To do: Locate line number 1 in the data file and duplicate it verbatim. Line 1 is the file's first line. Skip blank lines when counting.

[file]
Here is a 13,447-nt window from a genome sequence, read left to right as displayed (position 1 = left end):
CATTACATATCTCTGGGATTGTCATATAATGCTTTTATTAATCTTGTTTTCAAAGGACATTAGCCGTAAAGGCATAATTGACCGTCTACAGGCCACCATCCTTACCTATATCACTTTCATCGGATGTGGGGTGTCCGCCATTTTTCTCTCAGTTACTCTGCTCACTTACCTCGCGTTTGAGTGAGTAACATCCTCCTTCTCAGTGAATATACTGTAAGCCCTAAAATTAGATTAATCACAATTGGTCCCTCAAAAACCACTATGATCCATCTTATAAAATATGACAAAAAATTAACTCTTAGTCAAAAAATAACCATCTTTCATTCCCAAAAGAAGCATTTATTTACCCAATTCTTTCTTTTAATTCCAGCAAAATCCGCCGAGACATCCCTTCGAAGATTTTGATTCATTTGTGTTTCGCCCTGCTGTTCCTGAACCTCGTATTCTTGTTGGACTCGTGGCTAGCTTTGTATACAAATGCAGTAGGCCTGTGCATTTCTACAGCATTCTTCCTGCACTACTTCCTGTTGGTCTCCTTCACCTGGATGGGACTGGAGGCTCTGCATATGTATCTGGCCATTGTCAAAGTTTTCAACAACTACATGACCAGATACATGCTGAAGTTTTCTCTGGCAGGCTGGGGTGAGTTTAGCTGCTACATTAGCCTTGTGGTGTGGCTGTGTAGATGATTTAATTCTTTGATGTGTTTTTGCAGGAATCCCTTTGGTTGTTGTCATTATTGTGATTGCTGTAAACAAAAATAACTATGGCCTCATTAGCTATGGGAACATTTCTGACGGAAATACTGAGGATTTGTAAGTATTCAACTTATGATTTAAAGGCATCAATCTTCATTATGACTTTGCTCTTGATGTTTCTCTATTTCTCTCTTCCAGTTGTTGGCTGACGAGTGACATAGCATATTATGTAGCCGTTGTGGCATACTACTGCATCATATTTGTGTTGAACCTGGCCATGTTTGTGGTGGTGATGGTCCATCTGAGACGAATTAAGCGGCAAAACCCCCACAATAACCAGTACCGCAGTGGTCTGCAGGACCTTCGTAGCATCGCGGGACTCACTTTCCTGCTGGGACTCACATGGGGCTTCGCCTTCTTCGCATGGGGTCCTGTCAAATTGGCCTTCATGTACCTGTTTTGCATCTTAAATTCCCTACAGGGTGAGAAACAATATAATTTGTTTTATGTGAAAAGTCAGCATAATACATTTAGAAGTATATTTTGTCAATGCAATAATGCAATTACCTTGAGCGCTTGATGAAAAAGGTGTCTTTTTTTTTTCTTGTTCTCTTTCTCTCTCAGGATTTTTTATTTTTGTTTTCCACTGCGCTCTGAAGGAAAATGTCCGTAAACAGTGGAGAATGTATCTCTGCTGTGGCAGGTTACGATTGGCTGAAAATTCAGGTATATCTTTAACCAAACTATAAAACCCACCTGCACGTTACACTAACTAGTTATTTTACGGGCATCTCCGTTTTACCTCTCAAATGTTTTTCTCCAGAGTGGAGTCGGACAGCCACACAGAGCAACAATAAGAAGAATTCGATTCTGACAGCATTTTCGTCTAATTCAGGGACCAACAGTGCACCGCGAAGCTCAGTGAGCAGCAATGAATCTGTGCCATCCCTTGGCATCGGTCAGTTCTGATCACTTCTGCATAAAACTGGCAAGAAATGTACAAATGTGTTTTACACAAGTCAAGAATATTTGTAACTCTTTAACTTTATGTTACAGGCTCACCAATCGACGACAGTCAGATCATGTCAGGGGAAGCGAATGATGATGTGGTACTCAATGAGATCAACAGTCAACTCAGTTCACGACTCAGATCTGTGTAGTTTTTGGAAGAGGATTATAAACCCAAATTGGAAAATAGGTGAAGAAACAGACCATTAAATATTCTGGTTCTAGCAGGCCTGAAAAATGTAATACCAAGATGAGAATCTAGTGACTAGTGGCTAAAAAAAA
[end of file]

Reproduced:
Here is a 13,447-nt window from a genome sequence, read left to right as displayed (position 1 = left end):